Symptoms of radon poisoning

Written by michelle kerns
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Symptoms of radon poisoning
(an xray of a chest image by alma_sacra from Fotolia.com)

While radon is a naturally occurring gas in Earth's atmosphere, studies have shown that radon inhalation is a leading cause of lung cancer. Radon can accumulate in buildings for a variety of reasons, and while simple tests can be done to detect the level of radon in homes and buildings, being aware of the symptoms of radon poisoning is essential to protecting yourself and your family.

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Identifiying Radon Poisoning

Radon poisoning occurs when areas without adequate ventilation build up high amounts of radon gas. This can occur in underground mines, basements and in homes or buildings. Radon, like all other radioactive elements or gases, decays over a period of time, giving off tiny radioactive particles. When these particles are inhaled, they can damage the DNA in the cells of the lungs, resulting in lung cancer.

The symptoms of radon poisoning closely resemble lung cancer: a persistent cough that doesn't get better, coughing up blood, difficulty breathing, chest pains, wheezy breathing, hoarseness and recurring bouts of respiratory infections such as pneumonia or bronchitis. In many cases, excessive exposure to radon can develop into lung cancer. Therefore, it is extremely important that you seek medical help as soon as possible if you begin to experience these warning symptoms.

Radon Characteristics

Radon is a radioactive gas that is formed from the natural decay of radium present in the Earth's crust. Radon is colourless, odourless and tasteless. It belongs to the group of noble gases, including helium, neon, argon and xenon, which are all characterised by their low level of chemical reactivity.

Significance of Radon Poisoning

Although scientists were aware that radon exposure caused lung cancer, the high levels of radon that can accumulate in homes and buildings wasn't discovered until 1984 when the basement of a home in Pennsylvania was found to have radon levels so extreme that the owner of the house was setting off radiation alarms at the nuclear power plant where he worked.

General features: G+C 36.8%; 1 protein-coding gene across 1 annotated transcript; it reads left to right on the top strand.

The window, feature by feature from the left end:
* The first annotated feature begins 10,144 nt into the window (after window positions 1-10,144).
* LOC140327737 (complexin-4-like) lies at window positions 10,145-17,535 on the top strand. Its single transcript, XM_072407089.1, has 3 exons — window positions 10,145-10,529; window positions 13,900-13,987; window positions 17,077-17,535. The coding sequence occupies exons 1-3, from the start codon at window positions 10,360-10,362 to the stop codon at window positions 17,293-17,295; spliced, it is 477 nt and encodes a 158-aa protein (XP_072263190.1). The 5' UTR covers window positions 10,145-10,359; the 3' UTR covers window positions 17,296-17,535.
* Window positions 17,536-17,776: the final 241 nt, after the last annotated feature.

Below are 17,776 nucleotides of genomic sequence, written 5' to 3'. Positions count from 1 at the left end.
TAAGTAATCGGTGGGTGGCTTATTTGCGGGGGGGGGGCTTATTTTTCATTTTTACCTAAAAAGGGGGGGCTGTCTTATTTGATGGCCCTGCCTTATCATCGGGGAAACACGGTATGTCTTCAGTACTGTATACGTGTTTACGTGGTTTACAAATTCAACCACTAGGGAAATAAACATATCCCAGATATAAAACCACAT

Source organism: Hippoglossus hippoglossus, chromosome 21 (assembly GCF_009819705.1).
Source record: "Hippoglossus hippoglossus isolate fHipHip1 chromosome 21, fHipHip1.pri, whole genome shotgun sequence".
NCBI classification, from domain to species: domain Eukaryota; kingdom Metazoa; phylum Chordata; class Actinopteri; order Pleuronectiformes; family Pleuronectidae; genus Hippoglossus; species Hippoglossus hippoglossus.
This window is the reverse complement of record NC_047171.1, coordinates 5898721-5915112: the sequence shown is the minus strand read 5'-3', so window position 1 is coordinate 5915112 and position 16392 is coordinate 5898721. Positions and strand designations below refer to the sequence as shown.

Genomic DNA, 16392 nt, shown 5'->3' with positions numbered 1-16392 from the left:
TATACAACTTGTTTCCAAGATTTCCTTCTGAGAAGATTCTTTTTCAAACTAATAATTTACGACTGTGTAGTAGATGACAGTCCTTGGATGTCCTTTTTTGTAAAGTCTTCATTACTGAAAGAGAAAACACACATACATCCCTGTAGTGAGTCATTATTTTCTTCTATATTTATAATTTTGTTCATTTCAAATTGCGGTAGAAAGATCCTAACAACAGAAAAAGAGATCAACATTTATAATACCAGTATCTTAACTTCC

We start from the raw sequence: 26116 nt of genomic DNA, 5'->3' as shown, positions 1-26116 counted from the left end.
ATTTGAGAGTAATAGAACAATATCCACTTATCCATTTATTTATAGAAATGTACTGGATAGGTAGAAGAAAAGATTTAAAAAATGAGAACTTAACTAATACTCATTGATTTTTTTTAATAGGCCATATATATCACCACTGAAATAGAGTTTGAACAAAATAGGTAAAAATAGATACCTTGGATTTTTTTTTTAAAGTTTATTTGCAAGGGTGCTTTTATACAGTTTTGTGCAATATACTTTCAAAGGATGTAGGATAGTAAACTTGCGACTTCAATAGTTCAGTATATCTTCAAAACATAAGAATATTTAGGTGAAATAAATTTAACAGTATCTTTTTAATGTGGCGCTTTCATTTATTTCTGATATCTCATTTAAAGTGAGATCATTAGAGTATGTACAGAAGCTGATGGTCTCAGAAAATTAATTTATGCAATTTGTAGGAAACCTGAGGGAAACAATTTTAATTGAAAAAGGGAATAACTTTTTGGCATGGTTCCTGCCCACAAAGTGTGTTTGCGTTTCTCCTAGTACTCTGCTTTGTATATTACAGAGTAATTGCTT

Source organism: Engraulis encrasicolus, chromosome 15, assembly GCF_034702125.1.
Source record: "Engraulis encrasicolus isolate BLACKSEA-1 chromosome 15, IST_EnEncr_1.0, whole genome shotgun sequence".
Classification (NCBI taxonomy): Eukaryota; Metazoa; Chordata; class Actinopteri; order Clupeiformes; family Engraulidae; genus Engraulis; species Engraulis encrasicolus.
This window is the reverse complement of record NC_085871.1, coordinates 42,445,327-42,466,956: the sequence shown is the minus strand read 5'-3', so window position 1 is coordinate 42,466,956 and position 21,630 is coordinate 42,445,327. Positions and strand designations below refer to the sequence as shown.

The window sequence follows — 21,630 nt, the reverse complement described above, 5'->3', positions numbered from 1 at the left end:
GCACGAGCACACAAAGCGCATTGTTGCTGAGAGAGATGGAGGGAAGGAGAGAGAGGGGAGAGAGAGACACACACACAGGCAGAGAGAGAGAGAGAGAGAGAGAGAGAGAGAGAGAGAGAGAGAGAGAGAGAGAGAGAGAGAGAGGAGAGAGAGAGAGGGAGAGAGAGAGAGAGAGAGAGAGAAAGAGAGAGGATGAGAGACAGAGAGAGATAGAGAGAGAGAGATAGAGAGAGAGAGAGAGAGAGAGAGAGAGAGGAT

Since then, researchers have estimated that at least 21,000 lung cancer deaths annually in the United States are because of radon. It is second only to cigarette smoking as a leading cause of lung cancer.

Preventing Radon Poisoning

Any home, old or new, can have a problem with radon gas build-up. There are several things that experts believe can cause excessive radon accumulation; these include radon gas released from the soil beneath and around buildings and ground or well water--surface water does not contain enough radon to be significant.

Homeowners (as well as owners of businesses, churches and schools) are advised to use inexpensive radon test kits to determine the amount of radon present in the building. In addition, installing a soil-suction radon-reduction system and sealing foundation cracks, cracks in walls and floors and the gaps around service pipes can greatly reduce radon levels.

History of Radon

Radon was discovered in 1900 by the German physicist Fredrich Ernst Dorn, when he discovered that the radioactive element radium releases radon gas as it decays. Radon was later successfully isolated and determined to be the heaviest-known gas in 1910 by Sir William Ramsay and Robert Whytlaw-Gray.

Radon was not considered to have a detrimental effect on human health until the late 1950s, when uranium miners in mines with high concentrations of radon began to show unusually high rates of lung cancer.

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